Answer: Piedmont replaced several of its patrol police cars in 2010. They had been used for 51 months and the average mileage on each car was 45,000 miles. So Piedmont patrol cars had been driven an average of 29 miles per (24 hour) day. In a 24 hour period this is 1.2 miles per hour of patrol function. Human walking speed is about 3+ miles per hour.


Police officers and Command Staff are compensated quite well in Piedmont considering the small size of the City. The compensation packages include lucrative Pension and Benefits which are unsurpassed in California. Given the cost, the Department should adhere to the  “recognized” standard that “Patrol is the backbone of policing”. The law enforcement patrolling expectations in Piedmont should match the minimum practices in use across the country. Piedmont’s small footprint of 1.658 sq. miles and nonexistent traffic congestion creates a unique situation of straightforward and uncomplicated Police patrol capability.

City Administrator Grote & Chief Goede need to prepare a new “policy” paper and directive as to “Patrolling Practices, Expectations & Recording” of all Piedmont patrol officers.

This new “Patrolling” directive should include and outline these minimum requirements:

1. Patrol officers will log/record odometer readings at the start & end of each day work shift.

2. PPD (Chief Goede) will collect data and prepare/present monthly accounting log and report of the total miles driven by “all” patrol cars, areas driven, responding to calls, etc…….

3. All collected patrol data information will be posted on the City’s website.

License plate readers are a bureaucratic gimmick to give tax-payers a false sense of security. There is no substitution for proper (pro-active) police patrol on the street.

Piedmont should direct & invest its limited resources on proper police patrol procedures and hiring another patrol officer…..for the street.

Thank You,

Neil Teixeira


Dear City Councilmembers:

In evaluating whether license plate readers are worth the capital and ongoing investment, and recognizing that such investment takes funds away from other worthy projects in the CIty, I request that you consider whether the license plate readers are effective in preventing or deterring crime, and then, secondarily, whether they help catch criminals after a crime has been committed. Question that need to be answered:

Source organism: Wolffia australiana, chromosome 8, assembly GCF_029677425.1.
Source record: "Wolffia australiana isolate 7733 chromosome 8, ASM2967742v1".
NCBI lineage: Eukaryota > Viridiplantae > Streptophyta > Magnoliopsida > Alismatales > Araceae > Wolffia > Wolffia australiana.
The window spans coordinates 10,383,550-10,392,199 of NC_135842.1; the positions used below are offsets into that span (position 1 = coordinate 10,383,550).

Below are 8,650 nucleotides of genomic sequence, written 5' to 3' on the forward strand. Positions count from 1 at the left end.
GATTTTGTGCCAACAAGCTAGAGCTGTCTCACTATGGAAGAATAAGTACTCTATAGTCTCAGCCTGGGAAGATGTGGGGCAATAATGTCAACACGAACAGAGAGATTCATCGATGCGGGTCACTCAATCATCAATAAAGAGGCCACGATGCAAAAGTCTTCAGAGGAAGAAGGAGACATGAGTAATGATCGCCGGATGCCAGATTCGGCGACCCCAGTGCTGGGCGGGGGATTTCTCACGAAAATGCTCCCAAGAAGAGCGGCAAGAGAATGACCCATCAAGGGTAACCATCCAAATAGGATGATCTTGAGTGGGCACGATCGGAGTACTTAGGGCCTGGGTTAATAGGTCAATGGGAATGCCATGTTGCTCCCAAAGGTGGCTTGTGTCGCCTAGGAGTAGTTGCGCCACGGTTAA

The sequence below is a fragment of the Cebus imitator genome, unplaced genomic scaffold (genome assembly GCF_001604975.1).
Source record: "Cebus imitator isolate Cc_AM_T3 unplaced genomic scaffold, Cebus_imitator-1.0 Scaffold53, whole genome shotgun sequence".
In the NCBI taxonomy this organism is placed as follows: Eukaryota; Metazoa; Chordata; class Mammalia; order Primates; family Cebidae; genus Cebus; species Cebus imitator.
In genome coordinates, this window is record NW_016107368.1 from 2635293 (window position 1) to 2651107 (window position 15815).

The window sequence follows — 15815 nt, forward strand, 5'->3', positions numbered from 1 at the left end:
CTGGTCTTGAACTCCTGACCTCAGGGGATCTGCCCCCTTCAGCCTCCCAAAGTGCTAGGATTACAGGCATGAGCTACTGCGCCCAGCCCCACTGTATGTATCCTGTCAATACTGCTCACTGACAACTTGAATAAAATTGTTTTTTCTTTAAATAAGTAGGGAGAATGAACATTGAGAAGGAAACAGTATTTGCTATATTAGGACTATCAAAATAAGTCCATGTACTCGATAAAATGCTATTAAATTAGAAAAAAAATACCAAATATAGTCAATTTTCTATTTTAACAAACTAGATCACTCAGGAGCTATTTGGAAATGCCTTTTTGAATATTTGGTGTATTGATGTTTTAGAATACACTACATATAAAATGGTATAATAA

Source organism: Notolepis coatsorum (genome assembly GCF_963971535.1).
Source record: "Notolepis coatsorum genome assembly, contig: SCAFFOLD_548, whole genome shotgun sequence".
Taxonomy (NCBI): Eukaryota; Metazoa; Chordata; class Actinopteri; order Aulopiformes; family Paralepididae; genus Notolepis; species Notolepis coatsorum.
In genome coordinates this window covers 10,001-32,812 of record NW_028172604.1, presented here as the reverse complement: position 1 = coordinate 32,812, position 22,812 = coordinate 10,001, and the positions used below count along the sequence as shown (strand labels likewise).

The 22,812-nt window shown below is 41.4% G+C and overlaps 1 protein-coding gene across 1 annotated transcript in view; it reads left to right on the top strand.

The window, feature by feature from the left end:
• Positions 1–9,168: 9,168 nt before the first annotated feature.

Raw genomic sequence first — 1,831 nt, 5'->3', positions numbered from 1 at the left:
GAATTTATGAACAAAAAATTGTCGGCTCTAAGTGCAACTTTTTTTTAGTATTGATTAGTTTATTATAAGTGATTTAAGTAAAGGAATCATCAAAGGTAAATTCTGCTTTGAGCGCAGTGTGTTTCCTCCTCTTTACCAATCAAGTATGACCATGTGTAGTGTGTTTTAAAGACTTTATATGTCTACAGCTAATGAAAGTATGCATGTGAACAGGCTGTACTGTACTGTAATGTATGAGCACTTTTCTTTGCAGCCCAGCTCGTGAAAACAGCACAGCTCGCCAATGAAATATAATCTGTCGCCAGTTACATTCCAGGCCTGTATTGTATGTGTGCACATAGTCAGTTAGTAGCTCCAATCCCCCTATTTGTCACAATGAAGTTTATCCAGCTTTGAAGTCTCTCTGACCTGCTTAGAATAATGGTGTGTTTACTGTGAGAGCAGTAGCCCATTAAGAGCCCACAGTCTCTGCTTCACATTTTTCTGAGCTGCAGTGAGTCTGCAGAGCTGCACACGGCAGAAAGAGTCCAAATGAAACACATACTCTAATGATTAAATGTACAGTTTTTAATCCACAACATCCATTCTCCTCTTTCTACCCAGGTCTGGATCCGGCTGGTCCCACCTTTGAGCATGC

(1) I gather that the LPRs can quickly identify whether a recorded license plate is on a “hotsheet” of stolen vehicles. Aremost crimes committed by criminals driving stolen vehicles? (If no, then the utility o fthe LPRs is less for prevention; if yes, finding the stolen vehicle after a crime is less likely to find the criminal).

(2) If crimes are committed by people driving stolen vehicles, how quickly do our surrounding cities get the license numbers of stolen vehicles into the database checked by the LPRs? We read that Oakland’s limited police force is focused on violent crimes. If so, does it take hours or days for a stolen vehicle’s license plates to get in the database?

(3) If crimes are committed in Piedmont by people driving stolen vehicles, how long before they commit a crime does such a person steal a vehicle? Are they stolen the same day that the thief plansto to commit a burglary or robbery in Piedmont? If so, what is the chance that the vehicle’s license plate number will be in the stolen vehicle database?

(4) If a crime is committed in Piedmont, and no stolen cars show up through the LPRs, what use does the PoliceDeptintend to make of the LPR data? Is there a database of former felon’s license plate numbers to see if a former felon drove through town that day? Would the Police Dept have the man power to follow up such leads? What other use could be made of the data to catch the criminal?

(5) What other City projects need funding that will not receive it if the LPRs are funded?

(6) If the funds for the LPR were devoted to hiring another police officer, how many years salary and benefits would be covered by those funds?

I look forward to your deliberations.

Richard W. Raushenbush



One Response to “OPINIONS: Piedmonters Differ on License Plate Readers”

  1. Dear Mayor Chaing and Council Members,

    I am in full support of the expenditure on and placement of LPRs for the City of Piedmont. Thank you for your continued hard work on behalf of the City.

    Patty White